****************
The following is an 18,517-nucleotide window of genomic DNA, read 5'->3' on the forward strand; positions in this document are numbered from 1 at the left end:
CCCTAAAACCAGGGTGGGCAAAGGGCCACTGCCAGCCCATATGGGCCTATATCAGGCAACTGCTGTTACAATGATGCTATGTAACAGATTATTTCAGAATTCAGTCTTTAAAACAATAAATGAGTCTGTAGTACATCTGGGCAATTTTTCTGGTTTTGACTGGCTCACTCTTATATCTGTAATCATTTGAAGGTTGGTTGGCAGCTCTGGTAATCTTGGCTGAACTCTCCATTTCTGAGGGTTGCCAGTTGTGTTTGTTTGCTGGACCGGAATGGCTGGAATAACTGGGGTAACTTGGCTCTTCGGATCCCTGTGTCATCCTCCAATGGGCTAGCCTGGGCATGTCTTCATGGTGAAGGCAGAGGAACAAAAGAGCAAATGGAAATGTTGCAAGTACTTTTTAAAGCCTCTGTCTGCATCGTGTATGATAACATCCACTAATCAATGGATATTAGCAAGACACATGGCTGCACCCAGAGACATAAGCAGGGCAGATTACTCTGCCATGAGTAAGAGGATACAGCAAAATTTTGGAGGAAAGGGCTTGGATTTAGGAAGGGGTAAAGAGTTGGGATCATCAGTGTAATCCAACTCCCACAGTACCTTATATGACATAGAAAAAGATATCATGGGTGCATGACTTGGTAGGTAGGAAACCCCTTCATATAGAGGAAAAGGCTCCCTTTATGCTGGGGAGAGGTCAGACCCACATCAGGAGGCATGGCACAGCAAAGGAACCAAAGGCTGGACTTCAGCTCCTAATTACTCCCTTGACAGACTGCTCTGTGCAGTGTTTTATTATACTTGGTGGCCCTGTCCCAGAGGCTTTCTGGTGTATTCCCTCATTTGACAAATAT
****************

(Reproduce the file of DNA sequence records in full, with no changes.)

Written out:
The following is an 18,517-nucleotide window of genomic DNA, read 5'->3' on the forward strand; positions in this document are numbered from 1 at the left end:
CCCTAAAACCAGGGTGGGCAAAGGGCCACTGCCAGCCCATATGGGCCTATATCAGGCAACTGCTGTTACAATGATGCTATGTAACAGATTATTTCAGAATTCAGTCTTTAAAACAATAAATGAGTCTGTAGTACATCTGGGCAATTTTTCTGGTTTTGACTGGCTCACTCTTATATCTGTAATCATTTGAAGGTTGGTTGGCAGCTCTGGTAATCTTGGCTGAACTCTCCATTTCTGAGGGTTGCCAGTTGTGTTTGTTTGCTGGACCGGAATGGCTGGAATAACTGGGGTAACTTGGCTCTTCGGATCCCTGTGTCATCCTCCAATGGGCTAGCCTGGGCATGTCTTCATGGTGAAGGCAGAGGAACAAAAGAGCAAATGGAAATGTTGCAAGTACTTTTTAAAGCCTCTGTCTGCATCGTGTATGATAACATCCACTAATCAATGGATATTAGCAAGACACATGGCTGCACCCAGAGACATAAGCAGGGCAGATTACTCTGCCATGAGTAAGAGGATACAGCAAAATTTTGGAGGAAAGGGCTTGGATTTAGGAAGGGGTAAAGAGTTGGGATCATCAGTGTAATCCAACTCCCACAGTACCTTATATGACATAGAAAAAGATATCATGGGTGCATGACTTGGTAGGTAGGAAACCCCTTCATATAGAGGAAAAGGCTCCCTTTATGCTGGGGAGAGGTCAGACCCACATCAGGAGGCATGGCACAGCAAAGGAACCAAAGGCTGGACTTCAGCTCCTAATTACTCCCTTGACAGACTGCTCTGTGCAGTGTTTTATTATACTTGGTGGCCCTGTCCCAGAGGCTTTCTGGTGTATTCCCTCATTTGACAAATAT